By Adrienne Durkin
The arrival of a new baby is a big transition for any family, and for a young child, welcoming a new sibling can be challenging. It is common for children to feel apprehensive and sometimes jealous, and it is not uncommon for children in this situation to act out.
Fortunately, parents can help prepare their children for an addition to the family in many ways. Although there is no “perfect time” to break the news, setting aside time to have a conversation and answer questions is critical.
If your child doesn’t have lots of questions right away, don’t force the issue. They might need time to process the news in their own way. When they are ready, they will ask questions. Take time then to talk with them.
If they are immediately interested, there are many things that you can do to help them think about the transition in a positive way.
* Show them baby pictures of themselves when they came home from the hospital.
* If you have a friend or family member with a newborn, take your child to visit.
* Take your child to a doctor’s visit so that they can hear the heartbeat.
* Would your child like to help you think of potential baby names?
* Read books to your child about becoming a big brother or big sister.
* Have a baby doll that can play the role of your infant. Pretend play about holding the baby and setting up some ground rules can be very helpful.
If you have to make room adjustments, do them as early as possible. This will allow for your child to settle in before the baby arrives.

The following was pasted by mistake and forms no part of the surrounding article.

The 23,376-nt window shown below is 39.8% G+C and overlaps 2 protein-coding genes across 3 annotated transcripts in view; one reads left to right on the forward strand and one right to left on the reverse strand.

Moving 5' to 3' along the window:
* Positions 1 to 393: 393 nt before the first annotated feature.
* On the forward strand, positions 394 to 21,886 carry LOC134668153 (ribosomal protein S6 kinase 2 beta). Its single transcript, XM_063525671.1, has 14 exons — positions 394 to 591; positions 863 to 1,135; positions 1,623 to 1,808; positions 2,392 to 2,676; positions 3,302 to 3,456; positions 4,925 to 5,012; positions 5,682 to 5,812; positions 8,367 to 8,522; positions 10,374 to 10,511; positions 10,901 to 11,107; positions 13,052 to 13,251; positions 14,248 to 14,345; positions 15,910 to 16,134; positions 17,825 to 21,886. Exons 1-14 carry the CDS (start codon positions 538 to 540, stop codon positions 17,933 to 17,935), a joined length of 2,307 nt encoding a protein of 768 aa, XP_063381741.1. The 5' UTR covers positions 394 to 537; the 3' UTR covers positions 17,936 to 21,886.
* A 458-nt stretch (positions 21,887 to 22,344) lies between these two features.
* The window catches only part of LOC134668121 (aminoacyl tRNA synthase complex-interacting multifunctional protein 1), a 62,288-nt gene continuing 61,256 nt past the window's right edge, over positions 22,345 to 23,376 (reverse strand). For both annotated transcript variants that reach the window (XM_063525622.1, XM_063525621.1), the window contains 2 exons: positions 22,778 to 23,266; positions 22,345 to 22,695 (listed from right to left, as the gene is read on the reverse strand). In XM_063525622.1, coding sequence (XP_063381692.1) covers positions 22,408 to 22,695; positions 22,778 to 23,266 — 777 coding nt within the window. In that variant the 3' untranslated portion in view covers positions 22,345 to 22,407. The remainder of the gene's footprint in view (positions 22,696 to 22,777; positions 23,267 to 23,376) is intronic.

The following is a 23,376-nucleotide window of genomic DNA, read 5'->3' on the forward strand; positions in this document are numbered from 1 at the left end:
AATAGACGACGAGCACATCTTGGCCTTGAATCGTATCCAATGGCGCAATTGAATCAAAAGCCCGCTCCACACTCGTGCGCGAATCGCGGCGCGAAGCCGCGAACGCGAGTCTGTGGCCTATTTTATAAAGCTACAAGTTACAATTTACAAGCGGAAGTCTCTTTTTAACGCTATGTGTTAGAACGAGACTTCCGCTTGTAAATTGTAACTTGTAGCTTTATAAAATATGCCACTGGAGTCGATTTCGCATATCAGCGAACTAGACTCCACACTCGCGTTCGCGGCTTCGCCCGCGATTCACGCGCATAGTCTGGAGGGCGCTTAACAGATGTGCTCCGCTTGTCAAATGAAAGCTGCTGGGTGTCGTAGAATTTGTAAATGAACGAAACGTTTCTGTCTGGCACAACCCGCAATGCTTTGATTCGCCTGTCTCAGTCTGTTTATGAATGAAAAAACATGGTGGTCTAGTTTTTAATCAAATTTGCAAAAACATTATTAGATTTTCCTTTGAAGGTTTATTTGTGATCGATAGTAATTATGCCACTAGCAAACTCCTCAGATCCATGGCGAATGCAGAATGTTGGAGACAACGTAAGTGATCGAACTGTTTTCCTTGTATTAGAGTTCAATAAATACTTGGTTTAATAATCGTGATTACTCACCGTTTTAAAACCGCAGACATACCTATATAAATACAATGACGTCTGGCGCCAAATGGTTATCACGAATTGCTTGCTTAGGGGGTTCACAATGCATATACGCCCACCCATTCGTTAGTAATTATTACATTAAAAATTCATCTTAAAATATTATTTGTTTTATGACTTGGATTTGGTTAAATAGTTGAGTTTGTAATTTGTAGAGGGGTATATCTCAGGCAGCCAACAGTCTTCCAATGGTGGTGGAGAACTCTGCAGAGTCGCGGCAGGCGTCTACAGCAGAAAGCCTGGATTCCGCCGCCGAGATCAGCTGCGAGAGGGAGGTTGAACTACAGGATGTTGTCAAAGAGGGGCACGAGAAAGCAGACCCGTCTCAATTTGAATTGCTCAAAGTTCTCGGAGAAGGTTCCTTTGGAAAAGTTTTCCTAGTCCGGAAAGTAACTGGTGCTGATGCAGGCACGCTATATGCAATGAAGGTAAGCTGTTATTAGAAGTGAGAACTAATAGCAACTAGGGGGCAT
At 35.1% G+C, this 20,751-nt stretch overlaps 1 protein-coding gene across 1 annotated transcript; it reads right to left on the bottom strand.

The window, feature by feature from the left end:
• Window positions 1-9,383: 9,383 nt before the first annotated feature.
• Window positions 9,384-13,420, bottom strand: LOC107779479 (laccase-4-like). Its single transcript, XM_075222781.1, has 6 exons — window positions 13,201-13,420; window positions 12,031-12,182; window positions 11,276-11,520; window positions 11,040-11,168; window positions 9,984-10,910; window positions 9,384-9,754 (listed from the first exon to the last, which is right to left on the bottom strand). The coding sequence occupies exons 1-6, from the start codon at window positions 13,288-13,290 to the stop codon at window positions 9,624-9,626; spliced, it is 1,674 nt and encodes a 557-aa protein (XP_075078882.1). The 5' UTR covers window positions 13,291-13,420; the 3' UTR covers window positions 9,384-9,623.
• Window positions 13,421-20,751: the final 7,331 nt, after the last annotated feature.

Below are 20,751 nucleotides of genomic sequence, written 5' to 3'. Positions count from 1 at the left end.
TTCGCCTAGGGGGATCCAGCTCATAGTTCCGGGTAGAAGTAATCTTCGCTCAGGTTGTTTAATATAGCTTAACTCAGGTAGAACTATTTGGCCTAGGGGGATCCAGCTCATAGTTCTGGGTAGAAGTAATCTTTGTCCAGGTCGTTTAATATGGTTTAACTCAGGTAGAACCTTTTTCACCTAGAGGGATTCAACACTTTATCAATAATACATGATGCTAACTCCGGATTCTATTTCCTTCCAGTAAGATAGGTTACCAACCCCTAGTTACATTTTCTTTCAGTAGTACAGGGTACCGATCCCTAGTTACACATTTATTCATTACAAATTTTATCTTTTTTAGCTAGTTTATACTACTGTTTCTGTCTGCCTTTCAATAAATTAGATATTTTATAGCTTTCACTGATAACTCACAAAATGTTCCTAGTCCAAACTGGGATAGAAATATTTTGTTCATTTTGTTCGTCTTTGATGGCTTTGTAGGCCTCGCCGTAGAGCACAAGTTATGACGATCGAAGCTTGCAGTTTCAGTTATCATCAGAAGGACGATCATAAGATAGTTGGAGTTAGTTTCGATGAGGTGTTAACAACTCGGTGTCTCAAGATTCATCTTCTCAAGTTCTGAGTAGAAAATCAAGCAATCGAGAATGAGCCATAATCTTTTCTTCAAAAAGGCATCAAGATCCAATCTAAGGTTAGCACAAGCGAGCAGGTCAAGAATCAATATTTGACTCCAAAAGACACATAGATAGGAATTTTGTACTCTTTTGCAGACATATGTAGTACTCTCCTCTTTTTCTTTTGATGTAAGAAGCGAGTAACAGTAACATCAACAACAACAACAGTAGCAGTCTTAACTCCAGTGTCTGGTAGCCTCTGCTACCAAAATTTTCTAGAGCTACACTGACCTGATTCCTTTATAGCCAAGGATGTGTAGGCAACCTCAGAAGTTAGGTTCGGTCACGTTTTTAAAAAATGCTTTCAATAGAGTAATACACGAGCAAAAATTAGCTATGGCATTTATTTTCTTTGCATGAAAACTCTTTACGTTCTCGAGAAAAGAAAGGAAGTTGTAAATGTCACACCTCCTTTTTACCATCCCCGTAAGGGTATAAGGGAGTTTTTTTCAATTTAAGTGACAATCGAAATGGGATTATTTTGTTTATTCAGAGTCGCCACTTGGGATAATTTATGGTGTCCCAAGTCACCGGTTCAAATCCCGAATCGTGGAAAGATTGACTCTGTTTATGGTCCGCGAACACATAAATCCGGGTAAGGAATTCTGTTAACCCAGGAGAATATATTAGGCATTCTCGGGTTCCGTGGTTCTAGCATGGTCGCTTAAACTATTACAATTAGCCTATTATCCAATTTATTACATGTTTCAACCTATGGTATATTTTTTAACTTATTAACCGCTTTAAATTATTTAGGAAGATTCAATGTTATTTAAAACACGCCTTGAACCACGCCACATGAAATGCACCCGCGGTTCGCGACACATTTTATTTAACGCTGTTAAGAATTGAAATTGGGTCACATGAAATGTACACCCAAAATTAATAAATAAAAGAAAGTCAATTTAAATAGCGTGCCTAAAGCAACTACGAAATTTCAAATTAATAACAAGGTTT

More and more hospitals now offer sibling preparatory classes. These classes usually teach children how to hold a baby, explain how a baby is born, and offer a chance for kids to express how they feel about this big change. If you can, take your child to a class. It is a great way for them to learn about the process, and it is a chance for them to meet other kids going through the same experience.
As the baby’s arrival grows closer, make arrangements for your child while you are in the hospital. Make sure that they understand what the plans are, and that they are comfortable with them.
Once the baby is born, bring your child to the hospital to meet the baby as soon as possible, preferably when no one else is around. Make the time special.
When the baby comes home, try to keep to your child’s regular routine as stable as possible. When the baby is napping, spend one-on-one time with your older child. Setting aside a certain time each day to do something special. It can be as simple as reading a short book or doing puzzle. Giving them something to look forward to doing with you each day can be very reassuring.
Enjoy the journey! It will be an adventure for all of you.
– Adrienne Durkin is the author of the Sam and Coodles series. Sam and Coodles: The Room at the End of the Hall was created when Adrienne and her husband moved their son from the nursery outside their bedroom to a room down the hall when they were expecting their second child. Adrienne wanted to create a series of books for young children getting new siblings, starting before the baby is born and continuing after the new baby comes home. For information on the series, visit SamandCoodles.com.